A reward-modulated hebbian learning rule can explain experimentally observed network reorganization in a brain control task.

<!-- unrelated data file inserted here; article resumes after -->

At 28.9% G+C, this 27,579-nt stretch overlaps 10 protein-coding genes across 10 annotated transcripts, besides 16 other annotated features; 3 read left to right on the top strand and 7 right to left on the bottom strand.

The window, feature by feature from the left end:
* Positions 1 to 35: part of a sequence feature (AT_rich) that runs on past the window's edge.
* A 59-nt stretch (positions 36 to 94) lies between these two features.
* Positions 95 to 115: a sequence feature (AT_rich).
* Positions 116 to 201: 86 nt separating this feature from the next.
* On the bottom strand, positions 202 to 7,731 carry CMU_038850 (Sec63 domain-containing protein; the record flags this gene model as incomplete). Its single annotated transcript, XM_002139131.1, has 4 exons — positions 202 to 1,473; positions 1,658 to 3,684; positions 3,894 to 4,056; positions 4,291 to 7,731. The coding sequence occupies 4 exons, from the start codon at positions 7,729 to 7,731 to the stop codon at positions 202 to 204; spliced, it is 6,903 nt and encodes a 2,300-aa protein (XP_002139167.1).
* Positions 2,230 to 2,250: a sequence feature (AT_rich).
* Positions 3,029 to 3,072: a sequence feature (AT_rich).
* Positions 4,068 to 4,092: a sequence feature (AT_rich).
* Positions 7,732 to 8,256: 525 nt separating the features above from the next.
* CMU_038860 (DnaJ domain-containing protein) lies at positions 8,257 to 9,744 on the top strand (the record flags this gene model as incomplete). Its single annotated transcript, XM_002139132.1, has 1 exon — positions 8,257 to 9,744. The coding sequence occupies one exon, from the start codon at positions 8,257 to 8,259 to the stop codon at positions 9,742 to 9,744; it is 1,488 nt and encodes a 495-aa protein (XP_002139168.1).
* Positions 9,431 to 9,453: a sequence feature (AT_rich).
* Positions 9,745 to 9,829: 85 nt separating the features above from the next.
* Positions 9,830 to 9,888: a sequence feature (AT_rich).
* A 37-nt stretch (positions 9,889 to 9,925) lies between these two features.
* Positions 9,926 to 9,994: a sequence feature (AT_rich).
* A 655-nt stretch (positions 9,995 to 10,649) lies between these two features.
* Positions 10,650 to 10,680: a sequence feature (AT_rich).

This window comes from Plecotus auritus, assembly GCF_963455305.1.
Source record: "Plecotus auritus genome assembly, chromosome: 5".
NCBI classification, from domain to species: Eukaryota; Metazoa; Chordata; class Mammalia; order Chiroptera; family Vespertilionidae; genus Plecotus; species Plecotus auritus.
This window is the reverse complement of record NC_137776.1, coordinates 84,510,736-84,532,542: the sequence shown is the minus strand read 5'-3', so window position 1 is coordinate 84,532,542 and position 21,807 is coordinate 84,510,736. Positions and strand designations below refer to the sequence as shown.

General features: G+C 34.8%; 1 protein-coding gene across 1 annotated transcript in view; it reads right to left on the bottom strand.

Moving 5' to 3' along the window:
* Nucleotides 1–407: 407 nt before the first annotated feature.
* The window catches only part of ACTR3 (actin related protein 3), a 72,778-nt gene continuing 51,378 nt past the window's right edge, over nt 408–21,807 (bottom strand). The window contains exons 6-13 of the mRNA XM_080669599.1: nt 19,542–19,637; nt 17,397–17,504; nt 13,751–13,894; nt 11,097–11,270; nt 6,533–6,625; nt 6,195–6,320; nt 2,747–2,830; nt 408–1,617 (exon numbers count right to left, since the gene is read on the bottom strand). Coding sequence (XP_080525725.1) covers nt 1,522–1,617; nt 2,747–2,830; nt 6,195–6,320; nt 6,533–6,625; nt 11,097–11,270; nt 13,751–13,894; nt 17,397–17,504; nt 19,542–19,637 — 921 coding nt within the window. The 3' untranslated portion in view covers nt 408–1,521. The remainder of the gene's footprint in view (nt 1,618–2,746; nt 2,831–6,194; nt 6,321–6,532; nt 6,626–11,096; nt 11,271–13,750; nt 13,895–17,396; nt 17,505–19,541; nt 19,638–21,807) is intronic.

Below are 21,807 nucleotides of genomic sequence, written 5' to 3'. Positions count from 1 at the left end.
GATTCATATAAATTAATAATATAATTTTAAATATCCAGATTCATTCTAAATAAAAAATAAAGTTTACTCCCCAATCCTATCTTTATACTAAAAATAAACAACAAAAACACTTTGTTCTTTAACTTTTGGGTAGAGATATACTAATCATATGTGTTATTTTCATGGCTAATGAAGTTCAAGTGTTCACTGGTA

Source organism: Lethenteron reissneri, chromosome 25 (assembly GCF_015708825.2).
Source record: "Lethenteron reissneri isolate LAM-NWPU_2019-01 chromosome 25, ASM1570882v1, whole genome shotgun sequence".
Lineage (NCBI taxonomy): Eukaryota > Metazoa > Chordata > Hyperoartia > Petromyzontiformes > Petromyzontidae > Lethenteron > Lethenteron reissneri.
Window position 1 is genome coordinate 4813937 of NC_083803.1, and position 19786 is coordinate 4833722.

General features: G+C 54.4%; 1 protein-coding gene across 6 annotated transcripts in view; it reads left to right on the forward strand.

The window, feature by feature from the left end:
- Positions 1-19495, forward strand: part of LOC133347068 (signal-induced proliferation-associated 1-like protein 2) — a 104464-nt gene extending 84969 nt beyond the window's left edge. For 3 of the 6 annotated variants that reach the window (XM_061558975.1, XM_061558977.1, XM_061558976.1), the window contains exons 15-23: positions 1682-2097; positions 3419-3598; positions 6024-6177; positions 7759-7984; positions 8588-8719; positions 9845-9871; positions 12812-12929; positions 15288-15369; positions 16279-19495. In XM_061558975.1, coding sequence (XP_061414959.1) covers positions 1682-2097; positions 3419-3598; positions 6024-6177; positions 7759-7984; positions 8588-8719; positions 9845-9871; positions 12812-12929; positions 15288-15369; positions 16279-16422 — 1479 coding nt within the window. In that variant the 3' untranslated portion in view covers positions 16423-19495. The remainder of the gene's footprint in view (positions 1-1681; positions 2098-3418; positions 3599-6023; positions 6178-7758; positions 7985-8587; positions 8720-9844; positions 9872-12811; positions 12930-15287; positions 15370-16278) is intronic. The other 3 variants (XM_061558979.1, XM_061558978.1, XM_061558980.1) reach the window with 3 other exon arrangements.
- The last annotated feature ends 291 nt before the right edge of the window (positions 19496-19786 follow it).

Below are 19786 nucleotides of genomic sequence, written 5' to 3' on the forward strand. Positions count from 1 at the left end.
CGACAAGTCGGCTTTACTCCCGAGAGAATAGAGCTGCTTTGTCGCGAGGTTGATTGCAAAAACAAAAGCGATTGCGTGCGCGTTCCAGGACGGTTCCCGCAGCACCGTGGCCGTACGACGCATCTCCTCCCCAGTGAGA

It has recently been shown in a brain-computer interface experiment that motor cortical neurons change their tuning properties selectively to compensate for errors induced by displaced decoding parameters. In particular, it was shown that the three-dimensional tuning curves of neurons whose decoding parameters were reassigned changed more than those of neurons whose decoding parameters had not been reassigned. In this article, we propose a simple learning rule that can reproduce this effect. Our learning rule uses Hebbian weight updates driven by a global reward signal and neuronal noise. In contrast to most previously proposed learning rules, this approach does not require extrinsic information to separate noise from signal. The learning rule is able to optimize the performance of a model system within biologically realistic periods of time under high noise levels. Furthermore, when the model parameters are matched to data recorded during the brain-computer interface learning experiments described above, the model produces learning effects strikingly similar to those found in the experiments.DOI: 10.1523/JNEUROSCI.4284-09.2010